|dc.description.abstract||The automotive industry has long been searching for efficient ways to improve vehicle performance such as drivability, fuel consumption, and emissions. Researchers in the automotive industry have tried to develop methods to improve fuel consumption and reduce the emission gases of a vehicle, while satisfying drivability and ride comfort issues. Today, by developing computer/software technologies, automotive manufacturers are moving more and more towards modelling a real component (prototype) in a software domain (virtual prototype). For instance, modelling the components of a vehicle's powertrain (driveline) in the software domain helps the designers to iterate the model for different operating conditions and scenarios to obtain better performance without any cost of making a real prototype.
The objective of this research is to develop and validate physics-based powertrain models with sufficient fidelity to be useful to the automotive industry for rapid prototyping. Developing a physics-based powertrain model that can accurately simulate real phenomenon in the powertrain components is of great importance. For instance, a high-fidelity simulation of the combustion phenomenon in the internal combustion (IC) engine with detailed physical and chemical reactions can be used as a virtual prototype to estimate physical prototype characteristics in a shorter time than it would take to build a physical prototype. Therefore, the powertrain design can be explored and validated virtually in the software domain to reduce the cost and time of product development.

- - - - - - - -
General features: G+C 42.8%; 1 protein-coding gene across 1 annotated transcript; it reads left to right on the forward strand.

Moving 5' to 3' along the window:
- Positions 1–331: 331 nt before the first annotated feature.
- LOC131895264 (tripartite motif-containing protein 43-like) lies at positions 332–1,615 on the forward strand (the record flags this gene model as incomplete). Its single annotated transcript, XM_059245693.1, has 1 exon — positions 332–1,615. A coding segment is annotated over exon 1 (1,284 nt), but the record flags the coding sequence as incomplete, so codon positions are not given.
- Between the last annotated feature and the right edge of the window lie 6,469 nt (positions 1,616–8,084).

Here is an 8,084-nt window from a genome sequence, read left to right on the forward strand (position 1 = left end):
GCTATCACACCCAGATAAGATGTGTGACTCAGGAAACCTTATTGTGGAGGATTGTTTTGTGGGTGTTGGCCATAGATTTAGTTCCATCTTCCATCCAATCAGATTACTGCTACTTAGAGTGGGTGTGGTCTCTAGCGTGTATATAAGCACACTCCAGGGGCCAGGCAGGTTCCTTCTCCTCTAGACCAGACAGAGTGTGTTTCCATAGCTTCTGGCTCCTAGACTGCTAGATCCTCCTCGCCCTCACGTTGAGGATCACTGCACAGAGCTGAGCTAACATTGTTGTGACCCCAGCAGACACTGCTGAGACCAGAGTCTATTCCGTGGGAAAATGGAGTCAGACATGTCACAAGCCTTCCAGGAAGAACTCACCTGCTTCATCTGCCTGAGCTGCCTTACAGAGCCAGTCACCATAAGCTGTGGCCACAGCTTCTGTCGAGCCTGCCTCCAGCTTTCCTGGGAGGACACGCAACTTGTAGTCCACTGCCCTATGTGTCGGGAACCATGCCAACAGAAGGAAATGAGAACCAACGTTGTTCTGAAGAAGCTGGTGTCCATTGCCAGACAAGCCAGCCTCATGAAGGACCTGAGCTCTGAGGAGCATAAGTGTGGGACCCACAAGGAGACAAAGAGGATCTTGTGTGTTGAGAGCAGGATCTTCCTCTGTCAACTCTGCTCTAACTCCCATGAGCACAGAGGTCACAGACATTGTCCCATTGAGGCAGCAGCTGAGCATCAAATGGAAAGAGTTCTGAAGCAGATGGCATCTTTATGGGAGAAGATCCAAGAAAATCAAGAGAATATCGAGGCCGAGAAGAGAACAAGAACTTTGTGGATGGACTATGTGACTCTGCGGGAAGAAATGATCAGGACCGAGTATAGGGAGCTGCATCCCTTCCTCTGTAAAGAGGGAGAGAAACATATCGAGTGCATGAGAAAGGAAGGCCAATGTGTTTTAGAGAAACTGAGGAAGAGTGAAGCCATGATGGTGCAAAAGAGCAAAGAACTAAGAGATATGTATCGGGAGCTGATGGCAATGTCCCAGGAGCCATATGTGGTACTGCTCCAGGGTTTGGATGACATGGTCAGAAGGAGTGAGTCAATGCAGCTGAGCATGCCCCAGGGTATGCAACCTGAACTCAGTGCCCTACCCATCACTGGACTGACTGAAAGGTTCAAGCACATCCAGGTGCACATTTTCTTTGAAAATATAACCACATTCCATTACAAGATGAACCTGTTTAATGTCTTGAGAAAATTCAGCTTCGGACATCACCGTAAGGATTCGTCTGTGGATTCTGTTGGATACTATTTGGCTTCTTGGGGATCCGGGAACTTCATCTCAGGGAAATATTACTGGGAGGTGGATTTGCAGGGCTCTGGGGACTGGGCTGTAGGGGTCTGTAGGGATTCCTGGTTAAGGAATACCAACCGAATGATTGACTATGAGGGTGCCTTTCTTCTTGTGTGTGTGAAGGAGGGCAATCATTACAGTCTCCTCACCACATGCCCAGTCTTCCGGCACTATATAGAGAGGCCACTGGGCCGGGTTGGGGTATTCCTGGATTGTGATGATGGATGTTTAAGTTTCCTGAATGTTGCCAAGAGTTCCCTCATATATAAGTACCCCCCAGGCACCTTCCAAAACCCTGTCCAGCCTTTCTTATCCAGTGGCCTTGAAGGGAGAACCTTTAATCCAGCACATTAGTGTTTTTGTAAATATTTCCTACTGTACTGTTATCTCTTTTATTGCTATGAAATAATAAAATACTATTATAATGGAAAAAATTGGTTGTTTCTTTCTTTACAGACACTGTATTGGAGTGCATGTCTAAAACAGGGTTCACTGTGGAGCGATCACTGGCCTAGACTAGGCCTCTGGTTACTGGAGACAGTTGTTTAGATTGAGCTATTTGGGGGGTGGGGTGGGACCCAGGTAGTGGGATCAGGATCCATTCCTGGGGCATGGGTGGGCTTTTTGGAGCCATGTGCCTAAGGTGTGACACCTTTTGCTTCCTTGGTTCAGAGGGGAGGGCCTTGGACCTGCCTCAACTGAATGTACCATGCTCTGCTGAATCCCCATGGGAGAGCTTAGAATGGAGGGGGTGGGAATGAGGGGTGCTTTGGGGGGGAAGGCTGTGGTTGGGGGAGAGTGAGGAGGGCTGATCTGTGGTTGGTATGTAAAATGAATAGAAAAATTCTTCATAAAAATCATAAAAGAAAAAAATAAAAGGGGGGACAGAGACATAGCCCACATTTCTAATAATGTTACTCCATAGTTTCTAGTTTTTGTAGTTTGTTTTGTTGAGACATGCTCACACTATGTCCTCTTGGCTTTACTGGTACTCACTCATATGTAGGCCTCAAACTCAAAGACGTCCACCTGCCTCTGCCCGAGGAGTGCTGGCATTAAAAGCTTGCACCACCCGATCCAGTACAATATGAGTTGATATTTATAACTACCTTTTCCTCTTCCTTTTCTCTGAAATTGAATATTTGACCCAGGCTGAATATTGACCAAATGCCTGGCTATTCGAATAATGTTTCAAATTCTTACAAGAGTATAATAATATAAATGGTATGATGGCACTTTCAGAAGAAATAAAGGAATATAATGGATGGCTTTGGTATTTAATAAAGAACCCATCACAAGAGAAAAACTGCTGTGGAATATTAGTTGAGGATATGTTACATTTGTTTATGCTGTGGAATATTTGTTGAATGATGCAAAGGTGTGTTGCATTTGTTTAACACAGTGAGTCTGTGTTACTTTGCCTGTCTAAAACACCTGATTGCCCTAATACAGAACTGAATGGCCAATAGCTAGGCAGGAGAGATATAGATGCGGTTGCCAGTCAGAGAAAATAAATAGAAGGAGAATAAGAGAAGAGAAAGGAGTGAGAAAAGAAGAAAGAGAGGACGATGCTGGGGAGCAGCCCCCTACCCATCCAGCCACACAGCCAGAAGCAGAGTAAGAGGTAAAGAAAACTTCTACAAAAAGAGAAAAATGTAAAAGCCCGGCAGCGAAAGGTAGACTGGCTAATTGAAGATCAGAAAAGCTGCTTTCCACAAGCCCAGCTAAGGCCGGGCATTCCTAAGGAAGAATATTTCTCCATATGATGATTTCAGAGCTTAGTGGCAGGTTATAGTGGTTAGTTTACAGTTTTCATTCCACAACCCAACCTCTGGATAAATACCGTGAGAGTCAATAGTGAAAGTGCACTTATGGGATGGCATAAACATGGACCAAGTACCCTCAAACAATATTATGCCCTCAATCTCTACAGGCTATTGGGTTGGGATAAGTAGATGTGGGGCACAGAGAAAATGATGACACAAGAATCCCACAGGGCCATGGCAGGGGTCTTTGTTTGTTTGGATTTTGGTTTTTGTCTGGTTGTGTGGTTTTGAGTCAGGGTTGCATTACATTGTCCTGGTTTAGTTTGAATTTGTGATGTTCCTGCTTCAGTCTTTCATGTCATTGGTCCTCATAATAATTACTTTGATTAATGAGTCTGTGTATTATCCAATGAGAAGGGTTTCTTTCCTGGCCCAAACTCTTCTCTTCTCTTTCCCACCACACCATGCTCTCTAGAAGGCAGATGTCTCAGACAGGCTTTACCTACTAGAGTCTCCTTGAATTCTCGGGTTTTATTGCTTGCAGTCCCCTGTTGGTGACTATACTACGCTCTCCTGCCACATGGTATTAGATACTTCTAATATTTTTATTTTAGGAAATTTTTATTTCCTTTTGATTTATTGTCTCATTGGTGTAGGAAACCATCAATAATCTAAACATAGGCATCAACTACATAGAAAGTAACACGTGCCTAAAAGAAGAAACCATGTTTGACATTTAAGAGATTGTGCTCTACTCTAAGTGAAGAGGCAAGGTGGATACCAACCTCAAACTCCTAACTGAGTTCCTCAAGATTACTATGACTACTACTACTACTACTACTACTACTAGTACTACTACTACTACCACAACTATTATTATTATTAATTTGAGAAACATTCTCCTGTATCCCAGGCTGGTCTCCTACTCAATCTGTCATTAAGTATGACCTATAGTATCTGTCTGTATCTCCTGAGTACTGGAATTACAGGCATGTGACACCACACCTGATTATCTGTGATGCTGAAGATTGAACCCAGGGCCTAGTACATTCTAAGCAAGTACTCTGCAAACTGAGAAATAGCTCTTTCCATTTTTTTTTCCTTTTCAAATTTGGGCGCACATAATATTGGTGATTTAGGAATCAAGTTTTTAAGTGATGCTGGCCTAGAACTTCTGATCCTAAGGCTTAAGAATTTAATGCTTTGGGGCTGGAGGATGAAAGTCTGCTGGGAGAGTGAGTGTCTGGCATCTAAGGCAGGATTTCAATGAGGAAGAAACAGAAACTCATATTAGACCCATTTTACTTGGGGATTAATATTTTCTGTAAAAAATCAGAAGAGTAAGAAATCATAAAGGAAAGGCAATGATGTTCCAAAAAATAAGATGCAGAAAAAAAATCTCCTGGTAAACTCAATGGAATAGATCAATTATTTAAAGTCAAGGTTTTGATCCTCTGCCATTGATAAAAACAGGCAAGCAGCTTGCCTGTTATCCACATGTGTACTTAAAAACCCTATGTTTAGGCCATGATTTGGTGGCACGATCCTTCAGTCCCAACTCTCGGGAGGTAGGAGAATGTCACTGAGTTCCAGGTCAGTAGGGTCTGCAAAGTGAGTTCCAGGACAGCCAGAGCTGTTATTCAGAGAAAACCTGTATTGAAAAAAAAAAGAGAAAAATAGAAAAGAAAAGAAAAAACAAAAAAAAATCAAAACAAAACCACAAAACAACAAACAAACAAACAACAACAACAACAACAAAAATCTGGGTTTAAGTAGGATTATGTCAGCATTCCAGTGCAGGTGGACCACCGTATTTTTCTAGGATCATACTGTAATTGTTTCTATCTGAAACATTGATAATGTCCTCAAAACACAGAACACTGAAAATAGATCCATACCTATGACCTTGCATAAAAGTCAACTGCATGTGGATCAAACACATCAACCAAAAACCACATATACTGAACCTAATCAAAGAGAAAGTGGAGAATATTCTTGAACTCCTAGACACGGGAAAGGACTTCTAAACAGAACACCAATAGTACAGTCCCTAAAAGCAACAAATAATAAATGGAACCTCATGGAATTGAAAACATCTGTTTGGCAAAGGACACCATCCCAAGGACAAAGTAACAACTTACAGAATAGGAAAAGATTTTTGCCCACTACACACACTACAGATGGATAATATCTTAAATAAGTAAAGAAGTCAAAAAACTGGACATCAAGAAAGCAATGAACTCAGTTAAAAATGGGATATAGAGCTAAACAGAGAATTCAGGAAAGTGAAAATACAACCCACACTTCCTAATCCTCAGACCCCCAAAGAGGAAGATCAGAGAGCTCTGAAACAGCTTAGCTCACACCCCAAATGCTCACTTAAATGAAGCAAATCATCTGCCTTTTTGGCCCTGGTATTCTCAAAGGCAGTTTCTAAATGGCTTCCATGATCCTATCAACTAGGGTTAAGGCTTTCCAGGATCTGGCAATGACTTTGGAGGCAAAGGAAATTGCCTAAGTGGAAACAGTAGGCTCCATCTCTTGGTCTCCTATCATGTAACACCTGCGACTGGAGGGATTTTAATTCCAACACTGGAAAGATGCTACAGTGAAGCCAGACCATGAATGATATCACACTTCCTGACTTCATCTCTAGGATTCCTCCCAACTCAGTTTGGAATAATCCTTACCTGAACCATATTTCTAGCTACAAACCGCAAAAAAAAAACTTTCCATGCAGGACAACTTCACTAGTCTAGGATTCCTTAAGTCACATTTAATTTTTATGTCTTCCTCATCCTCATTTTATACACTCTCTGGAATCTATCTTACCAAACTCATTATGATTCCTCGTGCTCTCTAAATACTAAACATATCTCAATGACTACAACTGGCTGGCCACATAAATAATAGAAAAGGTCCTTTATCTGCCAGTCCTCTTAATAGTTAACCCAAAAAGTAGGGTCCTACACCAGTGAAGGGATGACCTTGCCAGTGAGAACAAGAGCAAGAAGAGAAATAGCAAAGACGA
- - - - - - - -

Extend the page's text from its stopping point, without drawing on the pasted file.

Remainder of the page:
The main focus of this thesis is on development of an internal combustion engine model, four-cylinder spark ignition engine, and a hydrodynamic torque converter model. Then, the models are integrated along with the rest of a powertrain's components (e.g. vehicle longitudinal dynamics model) through acausal connections, which represents a more feasible physics-based powertrain model for model-based control design. The powertrain model can be operated at almost all operating conditions (e.g. wide range of the engine speeds and loads), and is able to capture some transient behaviour of the powertrain as well as the steady state response. Moreover, the parametric formulation of each component in the proposed powertrain model makes the model more efficient to simulate different types of powertrain (e.g. for a passenger car or truck).||en